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The Revolution Will Be Projected into Our Cerebral Cortex: Strange Days and Imagining VR
Strange Days directed by Kathryn Bigelow (1995)

by Raqi Syed

August 06, 2015



Strange Days directed by Kathryn Bigelow (1995) Young men routinely pulled over by the police for driving while black. Racially conscious rap artists lauded by ordinary citizens as cultural bards, and decried by local city governments as fomenters of hate. A politically charged and increasingly connected social media landscape in which citizens take to the streets armed with technology, proving through video surveillance what internal affairs investigations in police departments all over the country have been denying for years. An entertainment industry capitalizing on titillating first person video captured by young people in conflict zones. And a Federal government struggling to address the issue of an increasingly militarized police force waging war on the citizens of its cities.

I’m not talking about Ferguson, or Staten Island, or Beavercreek Ohio. I’m not even talking about the year 2015. But rather, the fictional millennium of Los Angeles as imagined twenty years ago in Kathryn Bigelow’s near future sci-fi virtual reality film, Strange Days. In which Ralph Feinnes plays a sleazy (but charming) ex-cop turned black market VR dealer. The VR market is based around an illegal device called SQUID (Superconducting Quantum Interference Device), allowing a user to record input directly from their cerebral cortex. This memory can then be played back and experienced via all senses by the viewer. It’s no surprise that snuff VR is the most coveted (and illegal) kind of experience to be had. Feinnes here is equal parts Roger Corman and Daryl Gates. Played out in the heyday of the Fox TV docudrama, Cops, Feinnes’s Lenny Nero sits at the intersection of real police work and its value as entertainment.

I saw Strange Days in 1995 when it played in theaters—the experience brought down somewhat by the simultaneous release of another neo noir VR film — Johnny Mnemonic. Chalk it up to one of Hollywood’s many Bug’s Life versus Ants moments. Variations in budget, effects work, and quality of storytelling, gave us a whole spectrum of VR movies in the 1990’s. But the development of actual VR technology and the incredible buzz surrounding it, accomplished little more at that time than a few blockbuster movies delivering passive cinema, and the promise of a new immersive media experience that had already fizzled by the time Y2K threatened the end of the networked world. With the release of the third Matrix film in 2003, we really had moved on, and our interest in VR was just one more aspect of the 20th century that felt dated. VR was the jetpack of the 90s—it promised much but delivered little.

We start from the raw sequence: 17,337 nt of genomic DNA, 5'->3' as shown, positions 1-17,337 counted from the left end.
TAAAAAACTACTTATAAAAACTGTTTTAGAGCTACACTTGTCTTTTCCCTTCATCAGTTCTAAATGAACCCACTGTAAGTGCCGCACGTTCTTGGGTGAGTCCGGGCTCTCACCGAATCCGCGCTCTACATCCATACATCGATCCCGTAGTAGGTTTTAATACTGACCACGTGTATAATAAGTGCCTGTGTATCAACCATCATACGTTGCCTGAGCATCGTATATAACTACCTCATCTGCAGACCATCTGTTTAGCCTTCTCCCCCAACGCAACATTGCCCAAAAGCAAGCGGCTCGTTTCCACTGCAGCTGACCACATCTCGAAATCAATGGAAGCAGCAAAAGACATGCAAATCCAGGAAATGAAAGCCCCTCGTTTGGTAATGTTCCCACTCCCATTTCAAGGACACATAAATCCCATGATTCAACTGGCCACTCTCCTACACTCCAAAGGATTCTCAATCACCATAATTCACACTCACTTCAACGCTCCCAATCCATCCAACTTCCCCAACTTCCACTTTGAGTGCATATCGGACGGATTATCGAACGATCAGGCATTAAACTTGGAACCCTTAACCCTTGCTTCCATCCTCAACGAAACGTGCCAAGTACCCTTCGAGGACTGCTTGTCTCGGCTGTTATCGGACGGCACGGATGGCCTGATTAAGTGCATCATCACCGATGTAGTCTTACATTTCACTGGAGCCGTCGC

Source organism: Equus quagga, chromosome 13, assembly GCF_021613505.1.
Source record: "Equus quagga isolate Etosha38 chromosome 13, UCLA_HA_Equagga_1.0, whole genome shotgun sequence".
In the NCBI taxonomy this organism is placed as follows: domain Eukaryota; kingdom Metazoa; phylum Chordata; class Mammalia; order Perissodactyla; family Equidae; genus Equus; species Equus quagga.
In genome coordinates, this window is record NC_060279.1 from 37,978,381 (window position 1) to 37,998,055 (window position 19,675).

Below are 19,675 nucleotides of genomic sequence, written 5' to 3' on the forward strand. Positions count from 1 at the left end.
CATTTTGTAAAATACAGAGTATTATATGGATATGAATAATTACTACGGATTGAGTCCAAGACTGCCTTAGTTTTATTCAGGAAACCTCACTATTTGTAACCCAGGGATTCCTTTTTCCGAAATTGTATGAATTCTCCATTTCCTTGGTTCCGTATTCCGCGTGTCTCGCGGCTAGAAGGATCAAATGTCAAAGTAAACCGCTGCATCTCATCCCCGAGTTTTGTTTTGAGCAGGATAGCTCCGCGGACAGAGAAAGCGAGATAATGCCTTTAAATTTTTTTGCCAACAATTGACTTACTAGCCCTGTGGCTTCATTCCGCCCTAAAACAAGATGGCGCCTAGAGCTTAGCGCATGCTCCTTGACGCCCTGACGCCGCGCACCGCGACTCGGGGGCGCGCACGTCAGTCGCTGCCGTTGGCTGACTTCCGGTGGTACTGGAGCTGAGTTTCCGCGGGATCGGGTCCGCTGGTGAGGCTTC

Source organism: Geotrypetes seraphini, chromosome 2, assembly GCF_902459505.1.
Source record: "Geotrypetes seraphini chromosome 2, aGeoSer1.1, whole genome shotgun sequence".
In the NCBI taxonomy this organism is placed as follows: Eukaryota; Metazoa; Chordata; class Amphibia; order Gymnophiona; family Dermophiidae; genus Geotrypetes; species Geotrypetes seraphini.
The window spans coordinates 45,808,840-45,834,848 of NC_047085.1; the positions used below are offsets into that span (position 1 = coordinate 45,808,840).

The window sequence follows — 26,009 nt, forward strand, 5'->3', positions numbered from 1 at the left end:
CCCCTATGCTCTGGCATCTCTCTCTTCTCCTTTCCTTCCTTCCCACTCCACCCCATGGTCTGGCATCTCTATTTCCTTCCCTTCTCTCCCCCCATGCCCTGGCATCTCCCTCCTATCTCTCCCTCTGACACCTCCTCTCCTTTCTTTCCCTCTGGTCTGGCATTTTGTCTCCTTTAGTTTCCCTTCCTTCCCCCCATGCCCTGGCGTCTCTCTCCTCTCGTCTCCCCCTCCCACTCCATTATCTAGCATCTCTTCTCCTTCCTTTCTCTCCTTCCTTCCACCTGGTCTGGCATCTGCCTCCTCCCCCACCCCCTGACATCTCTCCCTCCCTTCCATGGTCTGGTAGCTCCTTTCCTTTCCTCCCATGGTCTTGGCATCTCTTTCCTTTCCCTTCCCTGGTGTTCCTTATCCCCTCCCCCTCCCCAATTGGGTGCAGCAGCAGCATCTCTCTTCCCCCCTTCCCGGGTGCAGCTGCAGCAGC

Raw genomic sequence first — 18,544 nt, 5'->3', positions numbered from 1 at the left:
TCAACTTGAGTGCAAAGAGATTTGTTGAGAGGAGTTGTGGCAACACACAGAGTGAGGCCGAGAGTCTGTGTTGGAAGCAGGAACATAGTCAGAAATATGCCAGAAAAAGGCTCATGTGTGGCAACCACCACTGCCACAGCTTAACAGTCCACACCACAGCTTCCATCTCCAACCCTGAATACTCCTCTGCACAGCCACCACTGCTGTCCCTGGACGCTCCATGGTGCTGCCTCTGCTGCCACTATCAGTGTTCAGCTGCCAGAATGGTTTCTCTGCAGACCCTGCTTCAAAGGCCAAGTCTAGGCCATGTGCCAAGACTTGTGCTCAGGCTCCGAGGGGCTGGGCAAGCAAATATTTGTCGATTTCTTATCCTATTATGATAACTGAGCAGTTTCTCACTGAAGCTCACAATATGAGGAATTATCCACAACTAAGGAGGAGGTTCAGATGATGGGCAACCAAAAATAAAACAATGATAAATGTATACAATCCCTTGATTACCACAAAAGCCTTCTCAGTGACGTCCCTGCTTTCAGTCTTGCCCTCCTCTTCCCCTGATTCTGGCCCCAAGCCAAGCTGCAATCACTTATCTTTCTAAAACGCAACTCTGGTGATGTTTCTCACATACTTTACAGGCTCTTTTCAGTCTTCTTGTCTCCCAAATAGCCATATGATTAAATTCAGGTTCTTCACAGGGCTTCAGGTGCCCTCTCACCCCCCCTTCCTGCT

But now, it feels like we’re gonna party like it’s 1995 again, and it’s easier to ask in 2015, who isn’t talking about VR? The hype has prompted me to reconsider what we thought the technology would be the last time around, against our expectations of it now.

Strange Days directed by Kathryn Bigelow (1995)

Strange Days positions VR as a tool for documenting, even instigating, social change. The film offers us a vision of what it would be like if VR went to the streets. What we have now is a kind of segregating of VR. Big tech money combined with drabs of Hollywood money, coming together with the promise of beautiful immersive storytelling. There’s a lot of talk about world building, improved pixel density, compatible platforms, and the auteurs who want to jump in and cinematically redefine the tech. Where we seem to be headed is towards Birdman—an art directed passive experience sold to us under the guise of a first person genre defying spectacle. Meanwhile, the dirty work of documenting the political landscape as it really exists, remains squarely in the hands of indie documentary, police body cams, and young people armed with mobile phones and Facebook accounts. There is little crossover here. Nor much big money being directed at the next level SQUID device that is going to bring the experience of the protestor into the cerebral cortex of suburban moviegoers.

Perhaps the flaw in the past discourse surrounding VR was a matter of expectation. Strange Days shows us that powerful technology wielded by those with vision can lead directly to addressing social injustice. A revolution not against aliens or mysterious evil forces, but against our worst selves. Some may argue social media has in fact played a hand in the revolutionary movements of the 21st century. And there are others who would point to the internet as television reloaded—yet another passive platform of consumption. Which category VR tech falls into could yet be determined. So far however, VR itself has done little more than allow us to play video games in bigger arenas, and wage war in a more clinical manner. It is certainly not the revolution we hoped for.